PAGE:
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Last Updated on: 16th December 2023, 12:51 am
If you hit another driver or a pedestrian with a vehicle, it can be called an ordinary accident. On the other hand, it can be classified as a type of assault named as vehicular assault. In other words, the truck or car was used as a dangerous instrument to commit that crime. If you cause injury to another person using your vehicle, you would have committed vehicular assault while driving unlawfully. For you to face prosecution under the New York penal code 120:03, you must use a vehicle to cause physical injury to another person. You can commit this crime while:
• Within the past one decade, you were convicted of driving or while intoxicated in any other state including New York, or,
• Your BAC was at least 18, or
• You had your driving privileges suspended in another state because you refused to take a test to determine if you were driving while intoxicated, or
• You had your driving privileges suspended in any state including New York because you were convicted of driving while intoxicated, or
• You led to the cause of serious physical injury to one or more people, or
• You had a previous conviction for vehicular manslaughter, or
• A 15-year-old child was in the car with you and got seriously injured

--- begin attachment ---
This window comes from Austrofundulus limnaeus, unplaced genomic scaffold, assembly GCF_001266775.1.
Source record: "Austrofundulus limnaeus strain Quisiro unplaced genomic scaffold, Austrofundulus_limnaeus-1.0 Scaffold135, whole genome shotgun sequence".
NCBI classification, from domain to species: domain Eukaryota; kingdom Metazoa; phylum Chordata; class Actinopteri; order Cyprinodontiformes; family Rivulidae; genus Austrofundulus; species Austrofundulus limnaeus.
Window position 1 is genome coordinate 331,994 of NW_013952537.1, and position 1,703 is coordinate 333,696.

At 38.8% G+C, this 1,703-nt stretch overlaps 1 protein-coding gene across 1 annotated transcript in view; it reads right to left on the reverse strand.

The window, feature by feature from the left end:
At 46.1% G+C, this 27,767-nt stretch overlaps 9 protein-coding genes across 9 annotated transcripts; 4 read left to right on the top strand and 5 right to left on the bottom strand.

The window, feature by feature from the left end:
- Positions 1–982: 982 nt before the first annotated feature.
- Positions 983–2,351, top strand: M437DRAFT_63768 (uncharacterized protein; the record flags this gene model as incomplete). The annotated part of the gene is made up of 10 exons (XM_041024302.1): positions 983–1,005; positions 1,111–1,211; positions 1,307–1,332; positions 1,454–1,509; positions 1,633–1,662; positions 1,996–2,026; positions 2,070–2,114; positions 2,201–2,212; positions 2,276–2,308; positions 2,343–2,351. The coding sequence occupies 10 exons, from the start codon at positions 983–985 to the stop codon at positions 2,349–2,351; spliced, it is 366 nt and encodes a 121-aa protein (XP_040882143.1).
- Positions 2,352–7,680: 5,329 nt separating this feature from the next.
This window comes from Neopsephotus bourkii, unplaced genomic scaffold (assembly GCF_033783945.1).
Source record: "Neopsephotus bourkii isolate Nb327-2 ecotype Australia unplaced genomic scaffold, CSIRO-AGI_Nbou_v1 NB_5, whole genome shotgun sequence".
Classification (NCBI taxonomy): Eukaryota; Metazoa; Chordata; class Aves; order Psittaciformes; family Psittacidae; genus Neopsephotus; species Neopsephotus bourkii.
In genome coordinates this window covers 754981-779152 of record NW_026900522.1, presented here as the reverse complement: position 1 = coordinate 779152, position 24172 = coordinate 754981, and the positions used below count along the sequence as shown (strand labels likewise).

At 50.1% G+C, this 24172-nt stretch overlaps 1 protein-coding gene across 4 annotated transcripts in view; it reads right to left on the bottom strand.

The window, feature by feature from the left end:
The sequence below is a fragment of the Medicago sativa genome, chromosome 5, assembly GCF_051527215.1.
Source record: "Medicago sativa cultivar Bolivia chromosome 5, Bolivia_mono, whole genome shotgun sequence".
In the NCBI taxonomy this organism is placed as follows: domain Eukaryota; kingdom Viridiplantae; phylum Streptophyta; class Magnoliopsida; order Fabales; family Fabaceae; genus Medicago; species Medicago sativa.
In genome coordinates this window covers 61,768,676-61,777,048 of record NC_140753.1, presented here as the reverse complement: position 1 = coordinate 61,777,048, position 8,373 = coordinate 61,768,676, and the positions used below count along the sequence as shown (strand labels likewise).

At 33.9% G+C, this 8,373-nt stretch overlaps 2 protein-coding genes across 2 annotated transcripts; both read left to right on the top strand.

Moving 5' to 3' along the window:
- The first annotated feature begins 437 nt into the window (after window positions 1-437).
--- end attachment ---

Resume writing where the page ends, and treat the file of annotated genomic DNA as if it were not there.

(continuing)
A lady stays in the bar drinking till the late night before he decides to take a drive home. Because her friends believe she is intoxicated, they offer to drive her home. They also remind her of her previous conviction concerning driving while intoxicated before they take her home. In the end, the woman drives off homewards neglecting her friend’s advice. In the end, she drives off a one-way street and knocks down another vehicle. Both the passengers and driver in the other car are injured seriously. If the lady’s BAC shows that she is legally intoxicated, she will face first-degree vehicular assault because of her previous convictions within the past one decade if her BAC is 18 and above.
1. Aggravated vehicular assault: New York Penal Code 120:04-A
2. Second-degree vehicular assault: New York Penal Code 120:03
3. Driving while intoxicated: New York Traffic and Vehicle Law 1192:3
4. Driving under the influence of drugs: New York Traffic and Vehicle Law 1192:4
When a chemical test is performed to provide evidence that you were driving under the influence of drugs, you have to perform the test so that the results are unassailable. The chemical test can be challenged in accuracy. For this reason, the prosecutor must be sharp enough to defeat the attorney. One of the best possible defenses is to point out that there is no serious injury among the victims. For the court to determine whether or not the victims suffered great injuries, they will look at the medical papers with attention.